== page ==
for full orchestra

Duration: 13 minutes
Commissioned by: The Boston Symphony Orchestra and Maestro Andris Nelsons
Dedicated to: the brave people of Iran

Performance History

July 8, 9th 2023 – Tanglewood, Boston Symphony Orchestra and Maestro Andris Nelsons
October 12, 13, 14, 15th, 2023 – Boston, MA, Boston Symphony Orchestra and Maestro Andris Nelsons
October 22nd – NEPM radio broadcast – Boston Symphony Orchestra led by Andris Nelsons


Piccolo, 2 flutes, 2 oboes, English horn, 2 clarinets, bass clarinet, 2 bassoons, contrabassoon/4 horns, 3 trumpets, 2 trombones, bass trombone, tuba/timpani, 3 percussions/harp/strings

Percussion list: Bass Drum, Tam Tam, Clash Cymbals, Suspended Cymbal, Snare Drum, Brake Drum, Whip

Programme Notes

2023 marks twenty years since I left my birth country of Iran to start a new life in North America. Still, I feel deeply connected to and pained by the struggles and suffering of my fellow Iranians. For decades, Iranains have been kept hostage, continually fighting to retrieve their most basic human rights, their freedom, justice, and their environmental and ecological health. Over the past several months, a new wave of protests (what has resembled a revolution) began following the death of Mahsa (Zhina or Jina) Amini, and several other young women. Inspired by Mahsa’s Kurdish name, Zhina, Woman, Life, Freedom (Zhen, Zhiân, Âzâdi), has become the main slogan of these protests, and the basic spoken rhythm of this slogan forms the main motivic element of this piece. The title, Zhiân, translates to ‘life’ in Kurdish, and to ‘indignant’ or ‘formidable’ in Persian. The music carries us through darkness and light, but resolves in the end with a determination to continue striving towards a just, sustainable, and vibrant future. In the months I spent writing this piece, I was surrounded by images and videos of Iranian protesters inside and outside of Iran, many of whom lost their loved ones, lost their own lives, or are currently imprisoned or on death row. This piece is my humble attempt to stand in solidarity with them, and I dedicate it to the brave people of Iran, in the hope of better days ahead.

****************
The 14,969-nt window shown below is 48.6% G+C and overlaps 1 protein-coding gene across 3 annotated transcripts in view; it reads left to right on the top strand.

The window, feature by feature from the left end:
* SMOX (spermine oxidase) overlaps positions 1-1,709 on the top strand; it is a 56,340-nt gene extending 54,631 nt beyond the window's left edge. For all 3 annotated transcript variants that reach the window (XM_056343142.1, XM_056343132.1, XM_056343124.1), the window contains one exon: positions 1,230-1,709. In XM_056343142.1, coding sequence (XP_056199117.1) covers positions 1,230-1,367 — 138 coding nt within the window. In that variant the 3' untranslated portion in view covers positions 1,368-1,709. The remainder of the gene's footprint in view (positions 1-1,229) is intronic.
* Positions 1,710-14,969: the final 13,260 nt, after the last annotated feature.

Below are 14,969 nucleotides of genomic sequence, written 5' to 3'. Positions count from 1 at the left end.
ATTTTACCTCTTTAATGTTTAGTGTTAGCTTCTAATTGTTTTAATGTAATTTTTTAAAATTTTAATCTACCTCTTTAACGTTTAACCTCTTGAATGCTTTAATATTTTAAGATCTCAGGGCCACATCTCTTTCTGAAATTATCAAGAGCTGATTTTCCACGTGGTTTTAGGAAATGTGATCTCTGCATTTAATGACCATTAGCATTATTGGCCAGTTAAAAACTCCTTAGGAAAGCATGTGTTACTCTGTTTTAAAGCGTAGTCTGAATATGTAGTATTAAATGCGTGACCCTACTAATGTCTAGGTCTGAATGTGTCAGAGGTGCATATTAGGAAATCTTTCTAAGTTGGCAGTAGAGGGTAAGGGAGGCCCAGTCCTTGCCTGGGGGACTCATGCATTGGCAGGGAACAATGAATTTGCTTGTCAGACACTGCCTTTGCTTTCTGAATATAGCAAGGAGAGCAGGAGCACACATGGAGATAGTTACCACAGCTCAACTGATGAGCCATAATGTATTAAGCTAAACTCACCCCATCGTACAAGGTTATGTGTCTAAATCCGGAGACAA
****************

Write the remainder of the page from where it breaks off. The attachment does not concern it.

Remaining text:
“The sincerity and emotional inspiration of the work, some 13 minutes in length, is palpable in the music itself. Habibi deploys the full resources of the orchestra to build up churning, slowly evolving masses of sound. Abrupt shifts in direction function like jump cuts and represent, according to the composer, the jolts to daily life during a time of social upheaval. In Sunday’s performance, the work’s impact was, to use an alternate translation of its title, formidable.” Jeremy Eichler, The Boston Globe

“Composer Iman Habibi’s “Zhiân” opened the second half brilliantly. A BSO-commissioned piece, it was inspired by recent protests in the composer’s native Iran and abroad following the September 2022 death of 22-year-old Mahsa Amini in the custody of Iran’s morality police. The piece unfolded in shining waves, which were at times overpowering in their intensity, but always undergirded with notes of determination and faith.“ A.Z. Madonna from The Boston Globe

“Zhiân is kaleidoscopically scored and clearly structured. Its melodic denouement is thoroughly satisfying, and the piece boasts several striking moments, not the least of which is a breathtaking sequence in which a solo oboe sings beneath a canopy of gossamer string harmonics and quietly noodling woodwinds. Afterwards, the composer was on hand to bask in the audience’s warm applause.” Jonathan Blumhofer from Boston Classical Review

“ The local premiere of a new work by Iman Habibi resonated with just as much sympathy for a different contemporary struggle. Zhiân, the title of Habibi’s thirteen-minute score, finds the composer wrestling with the tensions faced by his fellow Iranians. The title refers to Mahsa Zhina Amini, an Iranian woman left to die suspiciously in the hospital after refusing to wear a hijab as required by repressive government law. During protests over recent months, her name became a symbol of strength and formidable defiance. And Habibi’s music inspires as well. Zhiân captures everything between rage and prayerful hope, played out through stinging dissonances and warm concluding harmonies. Nelsons’s compelling reading drew seismic urgency from every page of the score.” Aaron Keebaugh from the Art Fuse

“The piece [Zhiân] opened with various quarters of the orchestra in paired thirds kicking around a lyrical phrase whose contour suggests a kinship with the initial gesture of the Dies irae plainchant. The ebullient, ever-shifting piece exhibited a deft talent with the orchestra, and concluded on an undeniably positive cadence.” Karl Henning from Earrelevant.net

“Habibi’s intense score weaves  dark and light colors with a lush orchestration” The Boston Musical Intelligencer



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